I’ve learned a few significant lessons over the course of the past twelve months. All of them seem to have been learned the hard way. The good news is that lessons learned the hard way are not soon forgotten. Here are four of the lessons I learned the hard way in 2019. Here they are. Four Lessons Learned in 2019…
- Sometimes the Best Thing to Say is Nothing at All
Really! There have been at least twenty-two times that I have had to burn enormous sideways energy trying to recover from saying something that was hurtful, sarcastic, inappropriate, or untimely this year. I’ll bet that my count is way lower than the real amount of times that I’ve done this. The problem with this lesson is that it requires two elements that I do not naturally seem to possess. Those elements are grace and judgement. It requires grace to choose and understand, rather than blurting out your own opinion as though it were the gospel itself. And judgement? Well that is almost nonexistent in my life. Having judgement means that I know when to hush, when to argue truth and when to not show myself as a fool. In 2020, I am seeking to listen far more than I speak. Prayers appreciated.
- Sometimes the Relationship is More Important than the Accomplishment
I know most of you do not struggle with this one, but it’s a doozy for me. Spending precious time on something that doesn’t enhance relationships is a fools errand. I was once asked as I was teaching a class of future preachers “what did I think their primary role was as pastors?” My answer was actually pretty decent and very honest: “Our God is all about people. The redemption of fallen people in a messy world.” Simply pu, Our job is to join God in His work of redeeming fallen people through meaningful relationships.” To accomplish and not have a team of folks to celebrate with is a wasted opportunity to join the Creator in collaborative brilliance!
- Sometimes it’s Really Unpopular to Speak Truth, But it’s Always Worth It.
I have dealt with some significant issues this year and the truth of my experiences aren’t always what people want to hear. I’ve seen some nasty subjects up close. Subjects like Immigration, Border Patrol, Unaccompanied Alien Children and Disaster Relief. This is an ongoing truth; The further you are from the heart of the problem, the more simplistic the fix seems to you. The closer you are to the heart of the problem, the more complex the situation becomes – always! It’s worth speaking the truth and it’s always the right thing to do. This messed up world is in dire need of people that live with less chip on their shoulder and more conviction on their backs!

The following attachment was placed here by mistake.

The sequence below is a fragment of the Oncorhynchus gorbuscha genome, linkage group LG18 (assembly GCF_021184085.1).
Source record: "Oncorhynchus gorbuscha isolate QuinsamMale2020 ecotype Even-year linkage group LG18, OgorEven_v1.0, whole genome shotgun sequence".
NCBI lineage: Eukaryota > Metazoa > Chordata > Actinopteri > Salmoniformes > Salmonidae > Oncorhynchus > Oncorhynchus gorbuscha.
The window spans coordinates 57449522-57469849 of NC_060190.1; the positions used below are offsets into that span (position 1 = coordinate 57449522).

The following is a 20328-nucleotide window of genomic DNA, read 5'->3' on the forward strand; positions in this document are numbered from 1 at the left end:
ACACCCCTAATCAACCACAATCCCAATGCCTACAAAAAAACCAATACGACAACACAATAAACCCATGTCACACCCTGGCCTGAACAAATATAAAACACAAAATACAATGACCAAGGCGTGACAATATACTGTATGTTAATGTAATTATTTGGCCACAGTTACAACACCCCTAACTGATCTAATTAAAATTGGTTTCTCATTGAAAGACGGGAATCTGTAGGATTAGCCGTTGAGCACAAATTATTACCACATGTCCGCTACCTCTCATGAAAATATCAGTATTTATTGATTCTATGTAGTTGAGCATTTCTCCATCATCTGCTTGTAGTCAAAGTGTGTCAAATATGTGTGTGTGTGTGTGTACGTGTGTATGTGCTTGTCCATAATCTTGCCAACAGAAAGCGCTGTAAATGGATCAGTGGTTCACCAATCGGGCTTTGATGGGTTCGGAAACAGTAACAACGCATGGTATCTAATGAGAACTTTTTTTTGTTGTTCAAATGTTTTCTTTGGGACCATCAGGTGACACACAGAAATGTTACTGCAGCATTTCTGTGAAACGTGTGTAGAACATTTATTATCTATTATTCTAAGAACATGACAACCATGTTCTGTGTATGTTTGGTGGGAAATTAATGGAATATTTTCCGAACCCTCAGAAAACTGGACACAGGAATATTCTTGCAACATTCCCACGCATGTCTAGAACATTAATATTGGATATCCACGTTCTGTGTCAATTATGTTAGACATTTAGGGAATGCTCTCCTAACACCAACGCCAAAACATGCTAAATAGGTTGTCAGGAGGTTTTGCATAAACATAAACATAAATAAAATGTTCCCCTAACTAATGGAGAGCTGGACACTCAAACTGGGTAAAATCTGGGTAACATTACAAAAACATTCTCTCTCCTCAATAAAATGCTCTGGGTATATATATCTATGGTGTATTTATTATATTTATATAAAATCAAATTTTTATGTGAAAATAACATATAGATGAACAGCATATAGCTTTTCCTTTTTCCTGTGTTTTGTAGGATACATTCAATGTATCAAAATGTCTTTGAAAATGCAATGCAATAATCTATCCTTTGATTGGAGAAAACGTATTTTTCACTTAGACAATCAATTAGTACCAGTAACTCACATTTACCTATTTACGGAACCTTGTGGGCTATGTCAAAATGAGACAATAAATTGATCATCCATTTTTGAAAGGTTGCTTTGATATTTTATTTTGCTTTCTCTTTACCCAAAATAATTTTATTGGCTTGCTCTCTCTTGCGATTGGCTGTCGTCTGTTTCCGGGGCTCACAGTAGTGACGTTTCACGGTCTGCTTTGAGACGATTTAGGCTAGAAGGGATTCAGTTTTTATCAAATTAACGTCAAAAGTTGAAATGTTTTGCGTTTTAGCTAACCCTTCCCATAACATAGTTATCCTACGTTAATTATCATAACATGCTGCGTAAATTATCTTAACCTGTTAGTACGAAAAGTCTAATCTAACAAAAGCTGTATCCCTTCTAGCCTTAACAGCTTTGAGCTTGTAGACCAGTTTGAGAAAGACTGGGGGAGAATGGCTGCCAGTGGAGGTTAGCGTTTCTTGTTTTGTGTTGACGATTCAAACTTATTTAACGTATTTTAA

- Sometimes it’s Worth Slowing the Pace of Life and Think Clearly
I could write for days on this topic. I am motivated by accomplishment and checking off those little boxes next to my task list and I doubt that I will ever change in that regard. But intentionally slowing down to plan well, dream big and adopt a God-given strategy is the best thing to do. As a matter of fact, I am convinced that slowing down, actually speeds me up…and I’ll bet it will for you too!
In a 2004 report published by the CDC’s Department of Health and Human Services the following includes a summary of 52 applied psychology studies on the impacts of extended shifts and regular overtime. Across the board, the studies found the impacts were negative—both for employers and employees:
People who regularly work overtime are less healthy than those who don’t. They’re more likely to gain weight, fall ill, and get injured on the job. People are less alert and more likely to make mistakes after the 8th hour of work. And people who routinely work extended hours and overtime are less productive than those who work eight hours a day and 40 hours a week. Lesson? Strategically align every day with your purpose and goals for your life. Balance may seem impossible, but it can be found…at least I believe that. Now it’s time to live that!
Thanks for sticking with me to the end. Here’s to learning more lessons in 2020…and hopefully learning with less pain!
Go In Peace, AChuck